3. With your scissors, cut out the circle you traced. (Recycle the rest of the bread bag with other soft plastics).
  4. Fold your cut circle into quarters. Measure ½-inch (1.25cm) in from the corners. Using your marker, make four (4) evenly spaced marks on your circle. Also mark a dot at the centre.
  5. Place a small piece of clear tape over each mark on the front of your circle, then flip it over and repeat on the back side. Taping both the front and back will make punching holes for your parachute strings much easier! (And makes your parachute more durable, too).
  6. Using a hole punch, make a hole where each of your four edge-of-circle marks are. If you don’t have a hole punch, use a heavy-guage needle with a large eye (like the kind used for sewing canvas) to pierce holes and thread your strings through at the same time (after Step 8). If you don’t have either of these, don’t fret—practice your improvising skills! Use a large nail to poke hole, or use scissors to snip a tiny X just large enough for your string to pass through.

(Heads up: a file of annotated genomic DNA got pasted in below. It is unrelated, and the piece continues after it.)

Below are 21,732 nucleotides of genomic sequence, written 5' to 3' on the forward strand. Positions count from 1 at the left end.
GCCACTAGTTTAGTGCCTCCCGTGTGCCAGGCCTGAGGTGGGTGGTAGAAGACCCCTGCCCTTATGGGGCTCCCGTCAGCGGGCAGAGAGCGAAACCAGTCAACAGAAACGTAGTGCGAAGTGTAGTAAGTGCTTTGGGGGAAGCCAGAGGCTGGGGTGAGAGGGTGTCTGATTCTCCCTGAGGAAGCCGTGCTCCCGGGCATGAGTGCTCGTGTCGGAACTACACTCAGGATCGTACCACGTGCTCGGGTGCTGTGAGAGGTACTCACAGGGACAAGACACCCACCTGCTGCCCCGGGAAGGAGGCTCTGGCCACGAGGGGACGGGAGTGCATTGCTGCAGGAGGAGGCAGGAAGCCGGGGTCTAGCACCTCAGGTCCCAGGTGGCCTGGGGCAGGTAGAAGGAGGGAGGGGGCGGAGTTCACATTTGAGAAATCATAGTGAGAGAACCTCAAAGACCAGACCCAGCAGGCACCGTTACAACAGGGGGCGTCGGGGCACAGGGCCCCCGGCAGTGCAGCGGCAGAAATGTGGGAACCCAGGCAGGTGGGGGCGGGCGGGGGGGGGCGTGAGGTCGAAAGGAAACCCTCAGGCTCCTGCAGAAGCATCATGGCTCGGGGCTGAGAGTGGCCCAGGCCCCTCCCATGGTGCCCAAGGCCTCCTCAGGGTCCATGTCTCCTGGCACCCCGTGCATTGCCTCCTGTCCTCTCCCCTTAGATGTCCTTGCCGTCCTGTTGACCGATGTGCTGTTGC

7. Using the nail or a push pin, poke a smaller hole through the centre mark. (This helps your parachute fly straighter by reducing drag).
  8. Measure four (4) equal lengths of string. In the same way heavier passengers need bigger parachutes, the larger the parachute, the longer the string needs to be.
    • For our 8-inch parachute, we used 20-inch long strings.
    • For our 11-inch parachute, we used 24-inch long strings.
  9. Thread one string through each of the four holes on the outside edge of your parachute. Pull the strings half-way through each hole so the ends are even.
  10. Flip your parachute over, so the right side faces down (right side = the printed side of the bread bag). Gather the ends of all four strings (8 ends total) together, so the ends are even. Tie a knot about 2 ½-inches up from the end. Keep the knot loose at this point, as you may need to adjust where it sits based on the height of your figurine.